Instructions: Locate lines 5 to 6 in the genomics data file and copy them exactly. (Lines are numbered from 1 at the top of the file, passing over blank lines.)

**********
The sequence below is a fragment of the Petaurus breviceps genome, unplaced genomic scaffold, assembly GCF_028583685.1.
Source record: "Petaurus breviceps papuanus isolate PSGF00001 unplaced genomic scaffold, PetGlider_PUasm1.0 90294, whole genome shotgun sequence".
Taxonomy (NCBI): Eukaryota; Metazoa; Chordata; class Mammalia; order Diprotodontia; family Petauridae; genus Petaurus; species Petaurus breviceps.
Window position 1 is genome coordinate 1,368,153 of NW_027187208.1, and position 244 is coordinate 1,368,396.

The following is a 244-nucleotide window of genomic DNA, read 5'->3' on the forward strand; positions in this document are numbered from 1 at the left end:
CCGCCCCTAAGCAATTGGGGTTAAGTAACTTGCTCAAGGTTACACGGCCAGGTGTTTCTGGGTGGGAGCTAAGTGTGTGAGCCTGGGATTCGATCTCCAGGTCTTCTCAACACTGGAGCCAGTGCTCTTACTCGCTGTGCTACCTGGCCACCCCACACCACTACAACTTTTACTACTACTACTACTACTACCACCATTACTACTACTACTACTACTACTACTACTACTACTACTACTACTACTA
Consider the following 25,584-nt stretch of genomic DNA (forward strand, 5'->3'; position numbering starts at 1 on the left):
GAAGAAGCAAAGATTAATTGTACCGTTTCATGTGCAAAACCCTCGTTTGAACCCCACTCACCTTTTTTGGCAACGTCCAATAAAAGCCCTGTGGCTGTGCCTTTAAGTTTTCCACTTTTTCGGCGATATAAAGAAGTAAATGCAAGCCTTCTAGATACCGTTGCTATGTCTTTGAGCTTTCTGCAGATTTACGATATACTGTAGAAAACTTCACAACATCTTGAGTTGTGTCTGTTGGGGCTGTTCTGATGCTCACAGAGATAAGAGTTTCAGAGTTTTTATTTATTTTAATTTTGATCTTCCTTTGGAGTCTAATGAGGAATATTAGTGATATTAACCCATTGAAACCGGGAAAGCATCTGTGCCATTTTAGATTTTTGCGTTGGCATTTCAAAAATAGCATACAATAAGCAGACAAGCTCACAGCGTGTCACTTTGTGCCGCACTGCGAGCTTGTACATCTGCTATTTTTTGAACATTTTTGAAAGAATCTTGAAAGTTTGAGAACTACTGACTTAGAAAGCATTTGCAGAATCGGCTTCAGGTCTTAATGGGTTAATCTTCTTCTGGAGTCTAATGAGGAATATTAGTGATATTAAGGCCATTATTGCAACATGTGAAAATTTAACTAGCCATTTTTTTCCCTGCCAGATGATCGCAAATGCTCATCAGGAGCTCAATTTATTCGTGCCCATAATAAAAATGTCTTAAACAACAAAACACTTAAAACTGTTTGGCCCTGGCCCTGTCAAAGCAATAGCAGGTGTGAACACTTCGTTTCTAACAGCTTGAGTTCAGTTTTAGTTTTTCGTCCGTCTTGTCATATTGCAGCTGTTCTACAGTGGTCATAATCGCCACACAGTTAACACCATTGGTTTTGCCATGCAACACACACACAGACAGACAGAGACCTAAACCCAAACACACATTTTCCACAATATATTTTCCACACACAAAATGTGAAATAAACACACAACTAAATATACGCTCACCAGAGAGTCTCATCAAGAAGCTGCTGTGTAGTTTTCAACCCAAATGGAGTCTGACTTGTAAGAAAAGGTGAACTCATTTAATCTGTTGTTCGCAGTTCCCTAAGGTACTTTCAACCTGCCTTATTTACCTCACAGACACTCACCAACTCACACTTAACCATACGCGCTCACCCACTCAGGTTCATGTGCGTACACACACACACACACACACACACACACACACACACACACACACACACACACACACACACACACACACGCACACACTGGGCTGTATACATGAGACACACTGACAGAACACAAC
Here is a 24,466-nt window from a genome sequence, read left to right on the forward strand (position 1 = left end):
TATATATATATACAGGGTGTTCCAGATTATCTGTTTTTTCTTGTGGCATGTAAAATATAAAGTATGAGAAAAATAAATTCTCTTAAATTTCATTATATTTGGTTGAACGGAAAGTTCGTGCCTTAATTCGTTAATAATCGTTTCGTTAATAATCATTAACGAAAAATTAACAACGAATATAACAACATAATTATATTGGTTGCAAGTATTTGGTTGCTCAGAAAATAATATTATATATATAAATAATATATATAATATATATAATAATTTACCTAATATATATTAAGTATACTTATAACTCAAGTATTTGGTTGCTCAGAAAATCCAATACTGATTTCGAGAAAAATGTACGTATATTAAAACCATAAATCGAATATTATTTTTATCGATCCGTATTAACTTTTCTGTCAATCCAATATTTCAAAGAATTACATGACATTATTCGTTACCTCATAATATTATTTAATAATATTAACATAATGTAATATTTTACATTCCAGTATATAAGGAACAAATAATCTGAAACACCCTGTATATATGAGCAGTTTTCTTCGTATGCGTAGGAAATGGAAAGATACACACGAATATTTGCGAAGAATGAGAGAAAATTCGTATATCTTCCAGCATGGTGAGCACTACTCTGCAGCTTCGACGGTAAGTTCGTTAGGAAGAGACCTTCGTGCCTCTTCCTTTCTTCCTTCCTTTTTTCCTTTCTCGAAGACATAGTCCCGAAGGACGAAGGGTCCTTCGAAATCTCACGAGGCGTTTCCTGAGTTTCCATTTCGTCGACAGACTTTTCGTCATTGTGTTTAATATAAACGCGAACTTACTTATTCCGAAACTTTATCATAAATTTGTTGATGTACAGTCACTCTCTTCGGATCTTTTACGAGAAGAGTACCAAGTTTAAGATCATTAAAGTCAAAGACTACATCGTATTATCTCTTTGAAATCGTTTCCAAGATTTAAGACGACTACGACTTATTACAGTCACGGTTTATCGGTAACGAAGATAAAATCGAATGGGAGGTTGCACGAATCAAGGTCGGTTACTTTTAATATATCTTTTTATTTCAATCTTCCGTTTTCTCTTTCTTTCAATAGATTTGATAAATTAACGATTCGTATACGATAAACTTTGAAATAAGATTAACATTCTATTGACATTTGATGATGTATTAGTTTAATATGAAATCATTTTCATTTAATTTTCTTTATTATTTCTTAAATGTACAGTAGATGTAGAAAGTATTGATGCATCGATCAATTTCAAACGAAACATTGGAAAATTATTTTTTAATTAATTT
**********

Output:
The following is a 244-nucleotide window of genomic DNA, read 5'->3' on the forward strand; positions in this document are numbered from 1 at the left end:
CCGCCCCTAAGCAATTGGGGTTAAGTAACTTGCTCAAGGTTACACGGCCAGGTGTTTCTGGGTGGGAGCTAAGTGTGTGAGCCTGGGATTCGATCTCCAGGTCTTCTCAACACTGGAGCCAGTGCTCTTACTCGCTGTGCTACCTGGCCACCCCACACCACTACAACTTTTACTACTACTACTACTACTACCACCATTACTACTACTACTACTACTACTACTACTACTACTACTACTACTACTA